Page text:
On 4 July 1935, Keinosuke Enoeda, a legend of Shotokan Karate, was born in Fukuoka, Japan, to a family of samurai lineage.
Enoeda began his martial arts training in Judo aged 7. He eventually reached the grade of 2nd Dan. He entered Takushoku University, aged 19, because of its strong Karate club. Enoeda was awarded the rank of 1st Dan in 1955, aged 21. He later captained the university’s famed Karate Club.
Graduating from Takushoku University with a degree in Economics, Enoeda eventually entered the JKA’s Instructor program in 1959, under the instruction of Masatoshi Nakayama and Hidetaka Nishiyama. In 1963 he became the JKA All-Japan Karate Kumite champion.
Following a brief stay in Hawaii, Enoeda was invited to the UK to assist Hirokazu Kanazawa in developing Karate in Britain. He mainly taught in Liverpool.
On 4 July 1987, the English Karate Board (EKB) held its 3rd National Championships at the Crystal Palace, London. The EKB consisted of members from all the major styles of Karate in England, and nine different associations took part in the individual and team events.
Like the previous year, Shotokan’s Karate Union of Great Britain (KUGB) won the majority of titles on offer. The KUGB won 12 golds, 8 silvers and 4 bronzes. Frank Brennan was once again the Grand Champion, winning both the Men’s Individual Kata and Heavyweight Kumite titles. He won a further two titles, winning the Men’s Team Kumite and Men’s Team Kata events.
On 4 July 1999, Kyokushin legend, Hiroki Kurosawa took part in Pride 6. He faced Nobuaki Kakuda. Kakuda had practised Kyokushin and Seidokaikan Karate and was also a kickboxer. Kurosawa defeated Kakuda in their match.
On 4 July 2004, history was made when Australian, Naomi Ali (Woods) became the first woman to pass the 100-Man Kumite Challenge. She completed the challenge in a respectable 3 hours 8 minutes. By the end of the challenge, she was almost unconscious and had sustained broken fingers and toes. Ali was the first was also the first woman to attempt a 50-Man Kumite Challenge.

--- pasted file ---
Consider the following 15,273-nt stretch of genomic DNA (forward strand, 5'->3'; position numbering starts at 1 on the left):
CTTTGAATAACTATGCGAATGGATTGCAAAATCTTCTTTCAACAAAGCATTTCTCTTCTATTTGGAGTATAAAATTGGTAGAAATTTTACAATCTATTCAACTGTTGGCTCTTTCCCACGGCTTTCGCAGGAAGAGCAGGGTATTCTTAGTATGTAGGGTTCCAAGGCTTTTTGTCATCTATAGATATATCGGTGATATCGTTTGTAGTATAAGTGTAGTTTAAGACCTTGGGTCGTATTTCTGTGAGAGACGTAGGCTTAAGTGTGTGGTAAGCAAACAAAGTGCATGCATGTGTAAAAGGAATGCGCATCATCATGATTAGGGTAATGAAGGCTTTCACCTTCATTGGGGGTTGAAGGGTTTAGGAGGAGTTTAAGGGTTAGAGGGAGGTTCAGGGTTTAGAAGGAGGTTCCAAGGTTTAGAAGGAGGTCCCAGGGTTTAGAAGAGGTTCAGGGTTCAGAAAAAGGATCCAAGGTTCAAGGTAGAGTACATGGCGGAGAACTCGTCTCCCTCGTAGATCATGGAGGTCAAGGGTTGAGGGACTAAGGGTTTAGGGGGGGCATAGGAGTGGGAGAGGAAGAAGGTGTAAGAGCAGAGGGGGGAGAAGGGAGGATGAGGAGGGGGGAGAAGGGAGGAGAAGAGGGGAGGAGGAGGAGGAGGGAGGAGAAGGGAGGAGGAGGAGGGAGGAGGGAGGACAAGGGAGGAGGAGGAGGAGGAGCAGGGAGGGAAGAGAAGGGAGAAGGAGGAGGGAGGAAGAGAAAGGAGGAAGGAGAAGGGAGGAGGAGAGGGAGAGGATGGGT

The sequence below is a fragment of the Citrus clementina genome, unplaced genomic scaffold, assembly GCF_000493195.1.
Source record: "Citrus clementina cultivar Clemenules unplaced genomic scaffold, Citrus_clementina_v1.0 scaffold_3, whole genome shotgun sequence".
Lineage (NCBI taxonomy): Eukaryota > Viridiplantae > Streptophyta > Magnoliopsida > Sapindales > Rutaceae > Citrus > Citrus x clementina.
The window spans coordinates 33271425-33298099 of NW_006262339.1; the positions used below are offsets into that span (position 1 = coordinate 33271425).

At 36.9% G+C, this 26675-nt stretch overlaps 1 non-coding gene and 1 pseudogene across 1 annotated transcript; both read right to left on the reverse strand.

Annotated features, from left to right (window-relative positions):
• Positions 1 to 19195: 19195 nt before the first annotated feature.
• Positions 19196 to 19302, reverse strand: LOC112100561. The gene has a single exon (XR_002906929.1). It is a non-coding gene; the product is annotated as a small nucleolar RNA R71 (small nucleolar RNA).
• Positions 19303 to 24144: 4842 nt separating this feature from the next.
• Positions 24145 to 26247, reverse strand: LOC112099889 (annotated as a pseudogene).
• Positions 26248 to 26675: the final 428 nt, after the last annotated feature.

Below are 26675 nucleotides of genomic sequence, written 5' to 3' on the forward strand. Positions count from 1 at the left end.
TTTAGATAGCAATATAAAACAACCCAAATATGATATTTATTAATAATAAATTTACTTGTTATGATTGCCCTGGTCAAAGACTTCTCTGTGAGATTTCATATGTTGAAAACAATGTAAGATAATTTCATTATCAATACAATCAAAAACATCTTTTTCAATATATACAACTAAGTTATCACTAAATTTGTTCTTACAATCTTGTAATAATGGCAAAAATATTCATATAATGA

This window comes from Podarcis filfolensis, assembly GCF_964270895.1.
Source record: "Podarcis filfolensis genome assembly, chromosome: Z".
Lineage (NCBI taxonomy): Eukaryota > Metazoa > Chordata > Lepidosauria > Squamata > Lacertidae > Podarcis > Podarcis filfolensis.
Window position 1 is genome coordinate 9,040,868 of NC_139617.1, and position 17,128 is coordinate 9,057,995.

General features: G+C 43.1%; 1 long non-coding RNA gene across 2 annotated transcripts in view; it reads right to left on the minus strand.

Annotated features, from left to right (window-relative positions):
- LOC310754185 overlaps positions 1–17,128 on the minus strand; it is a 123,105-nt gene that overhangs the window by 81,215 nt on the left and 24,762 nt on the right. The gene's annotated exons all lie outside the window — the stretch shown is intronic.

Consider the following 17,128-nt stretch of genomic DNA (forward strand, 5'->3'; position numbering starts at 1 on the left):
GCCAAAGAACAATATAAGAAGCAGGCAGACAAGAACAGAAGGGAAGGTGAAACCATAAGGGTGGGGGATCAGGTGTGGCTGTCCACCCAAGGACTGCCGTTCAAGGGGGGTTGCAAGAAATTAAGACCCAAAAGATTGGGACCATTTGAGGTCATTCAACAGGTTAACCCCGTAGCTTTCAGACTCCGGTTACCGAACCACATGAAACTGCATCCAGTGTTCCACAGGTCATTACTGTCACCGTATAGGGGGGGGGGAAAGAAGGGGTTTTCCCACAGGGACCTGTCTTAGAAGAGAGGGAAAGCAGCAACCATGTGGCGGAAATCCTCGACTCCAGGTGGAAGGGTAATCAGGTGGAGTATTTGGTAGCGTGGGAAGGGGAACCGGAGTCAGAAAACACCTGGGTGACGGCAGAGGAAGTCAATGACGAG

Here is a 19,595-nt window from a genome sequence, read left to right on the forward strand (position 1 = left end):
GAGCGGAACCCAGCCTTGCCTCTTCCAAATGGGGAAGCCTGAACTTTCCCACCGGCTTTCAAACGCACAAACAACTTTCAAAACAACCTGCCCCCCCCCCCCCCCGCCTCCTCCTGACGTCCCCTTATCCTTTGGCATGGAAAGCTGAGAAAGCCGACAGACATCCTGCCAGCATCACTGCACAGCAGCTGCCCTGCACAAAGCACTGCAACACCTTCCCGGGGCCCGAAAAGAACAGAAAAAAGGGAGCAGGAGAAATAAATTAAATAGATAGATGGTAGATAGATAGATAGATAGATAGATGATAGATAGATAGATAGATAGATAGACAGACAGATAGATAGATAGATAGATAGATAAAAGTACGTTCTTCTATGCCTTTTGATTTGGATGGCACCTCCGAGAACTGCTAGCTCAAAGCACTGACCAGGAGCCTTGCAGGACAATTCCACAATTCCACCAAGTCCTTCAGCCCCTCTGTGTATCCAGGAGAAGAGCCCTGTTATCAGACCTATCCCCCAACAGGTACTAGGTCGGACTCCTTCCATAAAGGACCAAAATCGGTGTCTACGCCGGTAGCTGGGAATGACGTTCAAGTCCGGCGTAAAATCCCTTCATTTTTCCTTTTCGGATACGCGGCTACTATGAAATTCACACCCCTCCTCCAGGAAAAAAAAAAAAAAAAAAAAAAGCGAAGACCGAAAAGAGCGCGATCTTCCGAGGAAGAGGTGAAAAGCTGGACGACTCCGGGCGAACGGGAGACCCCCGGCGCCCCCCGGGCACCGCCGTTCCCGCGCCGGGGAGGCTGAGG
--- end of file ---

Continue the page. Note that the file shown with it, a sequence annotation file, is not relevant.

On 5 July 1957 the first photographs of karateka training in Britain, appeared in the Romford Recorder. The photographs were part of an article, ‘Forbidden Sport Taught Here – Japanese Fights Often Ended in Death”‘ which was a follow-up to an article written on 21 June.
The two photographs were taken at 12 Maybush Road, Hornchurch, and showed Vernon Bell countering attacks from Trevor Guilfoyle, a white belt at the time.
On 6 July 1952, the Father of European Karate, Henri Plee, was graded to 2nd Dan In Judo under Mikinosuke Kawaishi.
On 7 July 1995 Shukokai master, Shigeru Kimura, died following a massive heart attack. He was only 54 years at the time. He was a lifelong student of Shukokai founder Chojiro Tani. A two-time All-Japan champion, he was dedicated to the promotion of Shukokai Karate around the world.
On 8 July 1927, Okinawan Karate master, Kentsu Yabu, give a Shorinji-Ryu demonstration at the Nuuanu YMCA in Honolulu, Hawaii. He was assisted in the demonstration by Ankichi Arakaki. The demonstration was a young Richard Kim’s first introduction to Karate
On 9 July 1943, Andy Sherry, Chief Instructor of the Karate Union of Great Britain (KUGB), was born.
Sherry is one of the highest-ranked Shotokan practitioners in the United Kingdom, having been one of the first people awarded a JKA 1st Dan in Britain in 1966 by Keinosuke Enoeda. Now a 9th Dan and one of the most senior Shotokan karateka in Britain, he has been instrumental in the growth of Shotokan in the country.